It's bad enough that we generally have to spend four out of every twelve months of the year sleeping, but that we could die at any moment, unannounced, truly puts the brakes on our illusion of control.
Earlier this summer, I read Tish Harrison Warren's The Liturgy of the Ordinary. Fittingly, the final chapter of the book concerned the final moments of our days, in the form of sleep. She wrote that "our bodily limits are our chief daily reminder that we are but dust...." and that "our need for sleep reminds us of our ultimate limit: we are going to die."
I don't want to die, just as I don't want to head off to bed most nights. I stay downstairs and work on the finances and talk to TJ and make no-bake bars and make a grocery list and wipe off the table and feed the cat. My work is never done, yet I always eventually concede that it's pointless to fight against what my body has to have: those seven or so hours in a state of altered consciousness so it can forget the world and repair itself and start all over the next day.
I can be doggedly driven and presumptuously productive all through my waking hours, yet I cannot sustain the pace without sleep. If I live to be ninety, I will have spent almost thirty years asleep. It feels like a lot of life to have missed out on, except that I'm banking on two things: that God's currency of time is superior to mine, and that I'll get make-up days in heaven for those years of sleep on earth.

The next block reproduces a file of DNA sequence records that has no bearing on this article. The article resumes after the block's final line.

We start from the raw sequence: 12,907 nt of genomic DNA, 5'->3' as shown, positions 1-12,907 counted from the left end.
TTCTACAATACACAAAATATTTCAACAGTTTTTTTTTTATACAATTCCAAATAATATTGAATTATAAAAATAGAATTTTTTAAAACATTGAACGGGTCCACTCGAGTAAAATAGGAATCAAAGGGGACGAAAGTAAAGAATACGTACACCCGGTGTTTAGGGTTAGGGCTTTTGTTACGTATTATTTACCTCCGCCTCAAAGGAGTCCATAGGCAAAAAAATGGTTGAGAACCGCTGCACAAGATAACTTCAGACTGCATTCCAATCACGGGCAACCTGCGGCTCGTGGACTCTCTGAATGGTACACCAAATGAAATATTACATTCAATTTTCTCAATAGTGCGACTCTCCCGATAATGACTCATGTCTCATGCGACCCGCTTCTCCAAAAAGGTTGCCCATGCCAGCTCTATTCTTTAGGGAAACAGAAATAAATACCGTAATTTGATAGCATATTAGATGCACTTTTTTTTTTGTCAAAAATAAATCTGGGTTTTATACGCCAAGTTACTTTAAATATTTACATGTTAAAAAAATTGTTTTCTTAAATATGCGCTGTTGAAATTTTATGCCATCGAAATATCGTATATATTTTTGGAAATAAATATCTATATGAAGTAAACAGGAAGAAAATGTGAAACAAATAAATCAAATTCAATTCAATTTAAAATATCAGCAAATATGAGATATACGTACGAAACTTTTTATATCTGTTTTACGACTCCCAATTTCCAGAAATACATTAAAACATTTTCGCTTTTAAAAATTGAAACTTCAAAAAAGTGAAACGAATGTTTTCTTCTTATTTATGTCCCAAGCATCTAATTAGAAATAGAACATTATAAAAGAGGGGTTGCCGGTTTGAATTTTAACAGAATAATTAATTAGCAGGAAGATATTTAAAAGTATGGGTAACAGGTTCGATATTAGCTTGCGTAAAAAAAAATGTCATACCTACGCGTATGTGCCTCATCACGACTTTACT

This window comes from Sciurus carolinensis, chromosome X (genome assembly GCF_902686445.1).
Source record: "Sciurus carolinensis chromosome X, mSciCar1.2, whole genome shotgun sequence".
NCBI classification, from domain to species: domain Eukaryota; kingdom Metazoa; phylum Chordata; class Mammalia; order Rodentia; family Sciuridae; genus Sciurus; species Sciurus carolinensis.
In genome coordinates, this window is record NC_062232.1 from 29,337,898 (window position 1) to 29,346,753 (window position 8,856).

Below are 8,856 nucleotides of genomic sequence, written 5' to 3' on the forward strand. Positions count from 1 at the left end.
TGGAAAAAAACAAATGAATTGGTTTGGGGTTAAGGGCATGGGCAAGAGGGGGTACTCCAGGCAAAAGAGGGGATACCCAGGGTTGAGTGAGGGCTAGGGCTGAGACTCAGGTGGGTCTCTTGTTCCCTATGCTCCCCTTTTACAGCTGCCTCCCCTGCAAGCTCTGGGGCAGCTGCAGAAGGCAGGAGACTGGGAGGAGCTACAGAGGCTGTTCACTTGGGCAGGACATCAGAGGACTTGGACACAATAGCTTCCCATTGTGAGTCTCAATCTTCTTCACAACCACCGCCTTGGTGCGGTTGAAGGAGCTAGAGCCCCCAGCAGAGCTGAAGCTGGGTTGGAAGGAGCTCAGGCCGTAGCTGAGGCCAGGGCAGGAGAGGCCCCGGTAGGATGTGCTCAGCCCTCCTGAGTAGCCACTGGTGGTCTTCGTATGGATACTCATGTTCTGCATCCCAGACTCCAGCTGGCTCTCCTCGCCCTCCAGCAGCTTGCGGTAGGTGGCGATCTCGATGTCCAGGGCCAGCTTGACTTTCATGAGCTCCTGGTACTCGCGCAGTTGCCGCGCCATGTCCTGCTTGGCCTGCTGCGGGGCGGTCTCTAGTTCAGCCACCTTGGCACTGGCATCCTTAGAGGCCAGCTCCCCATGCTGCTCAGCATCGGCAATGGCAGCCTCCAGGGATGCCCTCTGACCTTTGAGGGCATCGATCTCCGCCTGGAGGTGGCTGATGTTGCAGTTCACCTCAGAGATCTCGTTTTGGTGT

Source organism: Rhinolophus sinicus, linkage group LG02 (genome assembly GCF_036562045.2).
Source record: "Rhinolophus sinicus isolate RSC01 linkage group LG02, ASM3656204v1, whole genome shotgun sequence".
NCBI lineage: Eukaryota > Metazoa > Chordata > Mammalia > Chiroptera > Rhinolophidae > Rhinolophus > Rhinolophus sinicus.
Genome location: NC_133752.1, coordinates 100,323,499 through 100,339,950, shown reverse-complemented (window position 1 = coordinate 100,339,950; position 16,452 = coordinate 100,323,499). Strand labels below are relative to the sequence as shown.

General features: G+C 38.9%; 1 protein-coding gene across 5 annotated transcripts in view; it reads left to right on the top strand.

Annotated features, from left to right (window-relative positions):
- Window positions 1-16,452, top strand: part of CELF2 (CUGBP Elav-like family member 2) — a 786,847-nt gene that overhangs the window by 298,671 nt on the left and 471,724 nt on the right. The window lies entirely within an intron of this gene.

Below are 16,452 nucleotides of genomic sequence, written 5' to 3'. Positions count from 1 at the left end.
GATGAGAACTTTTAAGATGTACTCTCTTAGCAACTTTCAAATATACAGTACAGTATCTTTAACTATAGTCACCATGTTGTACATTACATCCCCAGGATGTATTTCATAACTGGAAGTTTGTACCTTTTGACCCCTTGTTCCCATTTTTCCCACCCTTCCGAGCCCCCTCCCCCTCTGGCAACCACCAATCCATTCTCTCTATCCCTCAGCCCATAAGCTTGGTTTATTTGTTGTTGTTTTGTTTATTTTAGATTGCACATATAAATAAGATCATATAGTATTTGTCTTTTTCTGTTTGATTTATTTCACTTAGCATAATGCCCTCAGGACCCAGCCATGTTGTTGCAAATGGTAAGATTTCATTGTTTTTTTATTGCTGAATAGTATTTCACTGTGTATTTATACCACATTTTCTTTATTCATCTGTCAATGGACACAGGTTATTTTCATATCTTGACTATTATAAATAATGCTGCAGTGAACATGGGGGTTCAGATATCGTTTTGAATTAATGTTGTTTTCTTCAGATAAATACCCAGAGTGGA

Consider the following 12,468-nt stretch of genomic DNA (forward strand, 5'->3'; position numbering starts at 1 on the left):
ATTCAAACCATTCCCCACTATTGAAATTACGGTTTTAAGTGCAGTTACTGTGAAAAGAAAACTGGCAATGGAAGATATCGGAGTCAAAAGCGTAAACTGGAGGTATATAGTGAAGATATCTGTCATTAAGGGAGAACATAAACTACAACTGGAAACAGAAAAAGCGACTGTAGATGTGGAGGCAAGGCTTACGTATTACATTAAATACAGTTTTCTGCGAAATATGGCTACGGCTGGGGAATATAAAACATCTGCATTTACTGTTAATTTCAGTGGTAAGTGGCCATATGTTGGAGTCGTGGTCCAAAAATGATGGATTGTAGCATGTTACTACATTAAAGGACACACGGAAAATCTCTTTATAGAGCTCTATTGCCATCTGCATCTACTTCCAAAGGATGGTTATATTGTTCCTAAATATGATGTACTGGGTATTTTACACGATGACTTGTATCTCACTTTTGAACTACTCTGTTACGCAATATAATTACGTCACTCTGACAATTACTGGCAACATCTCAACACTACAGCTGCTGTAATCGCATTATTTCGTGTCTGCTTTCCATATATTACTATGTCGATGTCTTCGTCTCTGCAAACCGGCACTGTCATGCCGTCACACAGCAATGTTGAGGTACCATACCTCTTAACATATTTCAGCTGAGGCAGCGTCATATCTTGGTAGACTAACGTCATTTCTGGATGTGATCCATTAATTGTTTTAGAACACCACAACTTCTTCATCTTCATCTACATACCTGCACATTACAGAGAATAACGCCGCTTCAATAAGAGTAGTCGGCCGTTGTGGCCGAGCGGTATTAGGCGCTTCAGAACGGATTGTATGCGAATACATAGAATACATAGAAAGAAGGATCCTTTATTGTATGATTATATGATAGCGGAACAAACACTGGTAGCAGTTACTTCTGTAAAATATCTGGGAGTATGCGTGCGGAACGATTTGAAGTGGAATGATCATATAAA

And what if I don't last to ninety? What if my life is cut short somehow? My grandfather's life was cut short, as was my uncle's. So badly, I want them in the flesh down here with us still. I want my boys to go to a Clemson game with my granddaddy and I want to hear his stories about working for Duke Power since that's who owns the lake we live on. I want my Uncle Eldon, who loved babies so much, to get to enjoy playing with his first granddaughter who just turned one. It feels unfair for them to be gone, but I won't presume to know why God said no to more of their lives on earth. I am just trying to say yes to the lessons to be learned from those no's. I want to remember that nothing is really mine to keep and that every single day of my life is a gift.
Someone I know lost a child last year, and when I look at their family now, I can't help asking myself whether that loss causes them to hold on more tightly or less tightly to their other children. I will not be so bold to say such a tragedy wouldn't strike twice, or that it wouldn't strike us, yet I hope beyond hope it won't.
I want to watch my children grow up and watch my own face turn old. Even as I head daily toward decay, not possibly knowing what is to come, I believe that nothing is wasted and nothing is lost to existence in God's Kingdom. We will move beyond this life one day, into even Fuller Life, but for now we get a tiny taste of relinquishing control each evening at bedtime. God is like a parent telling us we can't stay up all night, so we saunter to bed late and sink into sleep. Before we know what's happened, our eyes open to a bright new world where everything is yes and there is no more presuming, no more controlling, no more sleeping, and no more dying.